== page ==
The long-underutilized and more recently suspended rail service between Philadelphia and Atlantic City might seem an unusual cause for a self-described “weather weenie.”

But “NorEasterNick” Pittman, the high-octane South Jersey media personality and high-profile advocate of getting the Atlantic City Rail Line (ACRL) back on track, likes unusual causes, unusual weather, and unusual stories — including his own.

“When I was 7, I’d watch the Weather Channel instead of cartoons,” he told me. “I didn’t want fairy tales. I wanted meteorology books. And by the time I was 18, I was doing weather forecasts on the air."

A 27-year-old Brigantine native and Mays Landing resident, Pittman began his professional career in 2010 as a Hammonton High School senior, doing weather part time for the former NBC-TV affiliate WMGM in Atlantic County. Since 2016, his homegrown forecasts and ebullient personality have been showcased on SNJ Today.

Pittman had to turn down a scholarship to study climate science at Penn State because his grandmother, who raised him, was suffering from Alzheimer’s. “Now I’m studying online to get my degree from Mississippi State,” he said.

Besides meteorology, Pittman’s other lifelong passion is NJ Transit. And like his weather work, his evolution from rail fan to rail advocate draws upon a wealth of knowledge and a deeply felt commitment.

“I have to make a stand. I have to show New Jersey Transit they can’t walk all over us here in South Jersey,” said Pittman, who often posts about the issue on his personal Facebook page.

(Hear, hear.)

“We always get the short end of the stick.”

(So true.)

Like more than 5,800 people — nearly three times the line’s 2,000-a-day ridership — who have so far signed the petition Pittman started last August, the personable weatherman wants service restored. The trains stopped rolling Sept. 5, a move the statewide transit agency said was necessary to meet the mandatory federal deadline for installing new safety technology.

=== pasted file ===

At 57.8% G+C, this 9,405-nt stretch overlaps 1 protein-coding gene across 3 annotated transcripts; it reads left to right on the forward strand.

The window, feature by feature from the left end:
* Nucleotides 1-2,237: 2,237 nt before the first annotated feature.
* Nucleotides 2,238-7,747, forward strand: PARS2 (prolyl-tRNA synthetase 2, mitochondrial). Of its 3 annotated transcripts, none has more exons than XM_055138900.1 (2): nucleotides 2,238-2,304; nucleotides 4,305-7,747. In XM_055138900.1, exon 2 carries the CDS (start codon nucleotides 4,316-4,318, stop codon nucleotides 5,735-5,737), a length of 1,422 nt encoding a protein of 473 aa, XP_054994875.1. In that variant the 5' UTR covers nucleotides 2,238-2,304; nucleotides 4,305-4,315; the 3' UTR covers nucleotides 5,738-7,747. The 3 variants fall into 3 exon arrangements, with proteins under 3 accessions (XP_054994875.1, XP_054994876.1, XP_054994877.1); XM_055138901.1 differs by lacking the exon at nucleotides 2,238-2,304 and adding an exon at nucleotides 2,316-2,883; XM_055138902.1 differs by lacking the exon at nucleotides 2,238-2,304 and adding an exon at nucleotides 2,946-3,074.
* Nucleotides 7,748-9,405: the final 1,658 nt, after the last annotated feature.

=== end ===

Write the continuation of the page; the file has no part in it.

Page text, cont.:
» READ MORE: Atlantic City train shutdown feeds fears for the future

Although that end-of-2018 deadline has been met, NJTransit is declining to say when trains will resume. “We are currently evaluating the schedule and working to restore service as soon as we possibly can,” NJTransit spokesperson Nancy Snyder said Monday, adding that the agency also recently replaced sections of track, totaling seven miles, at locations of the line in Cherry Hill, Lindenwold, and Hammonton. That work cost $5.7 million.

“The claim that service is not coming back is not true," Snyder said. “I can’t give you a specific date. But we are working to restore regular service on the line.”

That day can’t come soon enough for Daniel Ackroyd, 29, a service manager who lives in Ventnor and misses being able to take the train to his job in Philly. His wife, Nicole, a dog groomer, also commuted on the line but has since gotten a job closer to home.

“There is no reason why they can’t bring the train back,” said Ackroyd, who credited social media, and Pittman’s advocacy, with helping him and other members of the riding public stay informed.

“We want our rail line back now,” Pittman told me when I met him and his partner, Brendon Panter — “I’m not crazy into trains, but I like riding trains” — at the ACRL’s forlorn stop in Cherry Hill last Saturday. Panter, 21, is a Rowan University student and an SNJ Today photographer.

The Cherry Hill train station is tucked behind the loading docks of the ShopRite supermarket at the far end of the Garden State Pavilions shopping center off Route 70 at Cornell Avenue. The obscure location is one of many obstacles that hinder the growth of ridership on the line, in Pittman’s (and my) estimation.

Declining ridership “is a self-inflicted wound,” said Pittman, who in a Facebook post enumerated operational changes — such as cutting the number of trains that make the round trip into Philadelphia, and better marketing.

“Nick has a tremendous conviction about South Jersey and the Atlantic City area,” said Ken Pustizzi Sr., SNJ Today’s CEO. “I’m glad he’s stepping up and taking a personal position so that [NJ Transit] doesn’t ignore the importance of transportation in South Jersey.”

Pustizzi also said he admires Pittman’s drive, and I do as well. Pittman grew up in very difficult circumstances, has worked diligently, and has successfully navigated the sometimes tricky waters of coming out.

He and Panter are engaged to be married next summer on the beach in Atlantic City.

I wish them sunny skies and a sea breeze.

And I hope they and their guests can hop a train to the ceremony.